• Proprietary product – must rely on VMware for support and fixes

In summary, VirtualBox’s strengths lie in it being free and easy to use, while VMware Workstation provides much more robust performance and features but requires a paid license.

Use Cases and Scenarios

The best virtualization software for a given user depends heavily on their specific needs and use case. Here are some examples:

VirtualBox Makes Sense For:

  • Home and personal use
  • Testing new operating systems
  • Running old operating systems for compatibility testing
  • Education and training environments
  • Small businesses on a budget

VMware Workstation Makes Sense For:

  • Software developers needing multiple environments
  • Software testing and quality assurance
  • Running production environments or databases
  • Graphics, CAD, and engineering applications
  • IT professionals and system administrators
  • Larger enterprises and companies

For most home users who just need to run the occasional virtual machine, VirtualBox will likely meet their needs. For power users, IT professionals, and organizations needing to run more demanding workloads, VMware Workstation is a better fit.

Performance and Benchmarks

VMware Workstation consistently benchmarks faster than VirtualBox in terms of virtualization performance. Some key performance benchmarks:

  • CPU performance – VMware Workstation benchmarks ~20-30% faster
  • Storage I/O throughput – VMware Workstation benchmarks 2-3x faster
  • Network throughput – VMware Workstation benchmarks 2-5x faster
  • Graphics frame rates – VMware Workstation averages 2-3x more FPS in graphics tests

VMware Workstation achieves better performance through more mature virtualization drivers, a type 1 hypervisor, and other optimization techniques. For users needing maximum virtual machine performance, VMware Workstation is the superior choice.

Editions and Pricing

As an open source project, VirtualBox is free to download and use. VMware Workstation has two main editions:

VMware Workstation Pro

  • Commercial version with all features
  • $249 standard price per user
  • Volume and academic licensing available

VMware Workstation Player

  • Free version with reduced features
  • Unable to create VMs, restricted to running VMs already created in full version
  • Great for accessing and distributing VM environments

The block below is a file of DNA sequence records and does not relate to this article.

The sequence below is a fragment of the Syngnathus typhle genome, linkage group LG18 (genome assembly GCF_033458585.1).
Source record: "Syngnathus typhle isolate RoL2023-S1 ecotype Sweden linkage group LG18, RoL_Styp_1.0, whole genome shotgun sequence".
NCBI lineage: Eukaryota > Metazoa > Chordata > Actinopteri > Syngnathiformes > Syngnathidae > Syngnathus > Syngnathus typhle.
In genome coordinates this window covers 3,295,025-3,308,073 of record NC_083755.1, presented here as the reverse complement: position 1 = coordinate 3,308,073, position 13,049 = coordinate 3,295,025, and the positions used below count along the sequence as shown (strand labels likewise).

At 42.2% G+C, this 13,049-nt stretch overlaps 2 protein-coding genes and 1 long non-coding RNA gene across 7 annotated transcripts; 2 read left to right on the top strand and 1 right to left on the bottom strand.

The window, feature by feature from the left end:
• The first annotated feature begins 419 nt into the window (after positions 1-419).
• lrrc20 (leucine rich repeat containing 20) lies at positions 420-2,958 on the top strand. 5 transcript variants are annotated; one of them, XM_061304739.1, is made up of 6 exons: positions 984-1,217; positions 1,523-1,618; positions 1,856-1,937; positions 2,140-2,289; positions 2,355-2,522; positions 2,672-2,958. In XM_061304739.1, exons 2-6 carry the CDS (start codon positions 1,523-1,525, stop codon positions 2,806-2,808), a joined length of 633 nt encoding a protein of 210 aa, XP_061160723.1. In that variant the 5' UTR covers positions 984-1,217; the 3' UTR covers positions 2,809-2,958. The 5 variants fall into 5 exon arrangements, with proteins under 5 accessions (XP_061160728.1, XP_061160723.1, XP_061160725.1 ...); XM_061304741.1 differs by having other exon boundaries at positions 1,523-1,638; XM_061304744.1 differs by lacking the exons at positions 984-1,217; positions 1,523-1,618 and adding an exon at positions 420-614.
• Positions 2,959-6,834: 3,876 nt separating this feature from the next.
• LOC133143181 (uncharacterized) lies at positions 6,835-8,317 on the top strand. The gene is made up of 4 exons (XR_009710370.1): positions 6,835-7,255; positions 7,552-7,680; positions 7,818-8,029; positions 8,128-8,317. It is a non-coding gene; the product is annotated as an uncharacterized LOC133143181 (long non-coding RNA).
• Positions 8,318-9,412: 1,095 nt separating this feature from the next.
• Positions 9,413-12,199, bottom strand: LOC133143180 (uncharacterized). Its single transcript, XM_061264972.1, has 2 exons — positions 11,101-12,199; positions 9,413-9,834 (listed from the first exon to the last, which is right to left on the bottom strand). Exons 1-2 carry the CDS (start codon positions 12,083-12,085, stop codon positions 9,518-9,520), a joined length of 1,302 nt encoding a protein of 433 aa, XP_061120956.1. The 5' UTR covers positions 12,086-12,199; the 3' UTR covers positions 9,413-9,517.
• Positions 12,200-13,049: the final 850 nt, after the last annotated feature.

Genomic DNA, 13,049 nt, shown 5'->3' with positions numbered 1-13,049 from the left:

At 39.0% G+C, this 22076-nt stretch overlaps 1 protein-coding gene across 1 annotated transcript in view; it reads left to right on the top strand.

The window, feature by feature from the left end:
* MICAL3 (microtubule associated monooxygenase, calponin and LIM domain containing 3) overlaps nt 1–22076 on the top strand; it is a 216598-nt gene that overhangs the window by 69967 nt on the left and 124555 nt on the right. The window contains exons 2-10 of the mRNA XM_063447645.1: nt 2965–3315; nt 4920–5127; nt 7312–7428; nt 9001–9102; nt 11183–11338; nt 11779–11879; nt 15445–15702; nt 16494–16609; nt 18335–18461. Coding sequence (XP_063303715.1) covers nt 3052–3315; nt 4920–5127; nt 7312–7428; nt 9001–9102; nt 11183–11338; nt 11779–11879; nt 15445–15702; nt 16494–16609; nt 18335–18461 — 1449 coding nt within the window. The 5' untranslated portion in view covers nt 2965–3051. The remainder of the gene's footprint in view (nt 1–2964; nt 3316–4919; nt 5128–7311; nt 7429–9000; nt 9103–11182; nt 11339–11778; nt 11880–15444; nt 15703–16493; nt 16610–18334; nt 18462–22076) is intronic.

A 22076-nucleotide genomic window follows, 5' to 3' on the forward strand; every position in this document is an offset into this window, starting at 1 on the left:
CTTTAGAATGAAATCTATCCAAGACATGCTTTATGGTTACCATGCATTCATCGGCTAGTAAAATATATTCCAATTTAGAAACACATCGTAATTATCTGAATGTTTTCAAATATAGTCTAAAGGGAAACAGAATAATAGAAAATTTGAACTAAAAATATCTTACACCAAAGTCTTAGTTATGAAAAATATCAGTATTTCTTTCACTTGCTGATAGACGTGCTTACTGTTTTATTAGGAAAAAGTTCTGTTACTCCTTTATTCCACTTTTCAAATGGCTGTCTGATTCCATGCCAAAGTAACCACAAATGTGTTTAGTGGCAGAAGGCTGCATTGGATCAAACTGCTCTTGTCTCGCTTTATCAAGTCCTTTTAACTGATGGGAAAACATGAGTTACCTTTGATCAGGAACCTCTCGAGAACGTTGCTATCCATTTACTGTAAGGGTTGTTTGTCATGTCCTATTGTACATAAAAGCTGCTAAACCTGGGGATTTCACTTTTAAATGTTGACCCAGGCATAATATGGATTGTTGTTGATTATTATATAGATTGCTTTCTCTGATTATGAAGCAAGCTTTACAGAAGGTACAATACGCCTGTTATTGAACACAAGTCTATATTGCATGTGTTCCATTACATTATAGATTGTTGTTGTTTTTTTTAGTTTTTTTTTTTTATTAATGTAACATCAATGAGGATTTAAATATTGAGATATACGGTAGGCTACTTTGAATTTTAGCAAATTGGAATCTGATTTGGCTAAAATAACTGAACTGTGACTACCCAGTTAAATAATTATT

For full virtualization capabilities, VMware Workstation Pro needs to be purchased. But VMware Workstation Player provides a way to access VMware VMs at no cost.

Community and Support

VirtualBox benefits from being open source software with an active community. Issues can be troubleshooted using community resources like documentation, wikis, forums, and more. However, no official customer support is provided by Oracle.

VMware Workstation customers get official support benefits like 24/7 call support, email assistance, access to patches and updates, and the ability to submit enhancement requests. VMware Workstation also has extensive official documentation and community forums.

Overall, VMware Workstation provides a more robust and guaranteed level of support. But VirtualBox users can utilize the open source community for assistance.


In conclusion, VirtualBox is the superior option for home users looking for a free, simple virtualization solution. VMware Workstation has considerably better performance and features, but requires a paid license. For professional and enterprise usage where performance matters, VMware Workstation is likely the better choice.

Here are some final pro’s and con’s of each platform:



  • Free and open source
  • Great for personal use
  • Easy to get started


  • Limited features and expansion options
  • Reduced performance compared to VMware Workstation
  • No official support services

VMware Workstation


  • Industry leading performance
  • Very robust feature set
  • Official licensing, support, and updates


  • Requires paid license fee per user
  • Overkill for basic home use cases
  • Steeper learning curve

Your specific use case should drive which solution makes sense. For running virtual machines at home, VirtualBox offers plenty of functionality at no cost. But for professional usage and maximum performance, VMware Workstation is hard to beat.